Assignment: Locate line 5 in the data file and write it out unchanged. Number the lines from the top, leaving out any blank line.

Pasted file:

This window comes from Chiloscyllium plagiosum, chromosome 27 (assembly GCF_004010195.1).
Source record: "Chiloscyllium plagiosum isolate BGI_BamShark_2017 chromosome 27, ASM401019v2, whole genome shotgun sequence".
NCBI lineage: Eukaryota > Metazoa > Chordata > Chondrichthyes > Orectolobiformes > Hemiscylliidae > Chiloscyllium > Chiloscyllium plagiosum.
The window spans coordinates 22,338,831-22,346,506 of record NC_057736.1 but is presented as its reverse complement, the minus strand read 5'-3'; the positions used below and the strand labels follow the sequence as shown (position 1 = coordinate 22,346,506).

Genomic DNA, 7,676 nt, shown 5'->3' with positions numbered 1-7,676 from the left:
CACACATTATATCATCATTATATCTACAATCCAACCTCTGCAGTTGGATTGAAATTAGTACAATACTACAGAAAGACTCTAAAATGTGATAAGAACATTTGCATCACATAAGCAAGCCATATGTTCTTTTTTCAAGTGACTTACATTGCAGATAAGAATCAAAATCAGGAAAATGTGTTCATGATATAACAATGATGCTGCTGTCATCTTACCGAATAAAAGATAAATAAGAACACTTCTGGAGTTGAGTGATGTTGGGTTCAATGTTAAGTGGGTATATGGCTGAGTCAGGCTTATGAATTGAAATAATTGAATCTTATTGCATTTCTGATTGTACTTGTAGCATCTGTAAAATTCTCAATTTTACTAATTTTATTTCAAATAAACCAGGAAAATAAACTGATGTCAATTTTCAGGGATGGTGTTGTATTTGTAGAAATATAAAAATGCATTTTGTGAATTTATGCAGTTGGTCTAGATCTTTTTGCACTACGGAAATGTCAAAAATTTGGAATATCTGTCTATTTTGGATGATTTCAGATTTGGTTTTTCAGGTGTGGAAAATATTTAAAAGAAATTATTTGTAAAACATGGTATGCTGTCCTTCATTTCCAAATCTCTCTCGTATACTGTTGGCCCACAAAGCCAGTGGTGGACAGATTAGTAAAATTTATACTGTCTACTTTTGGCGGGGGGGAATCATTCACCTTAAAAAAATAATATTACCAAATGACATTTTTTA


Genomic DNA, 7,676 nt, shown 5'->3' with positions numbered 1-7,676 from the left: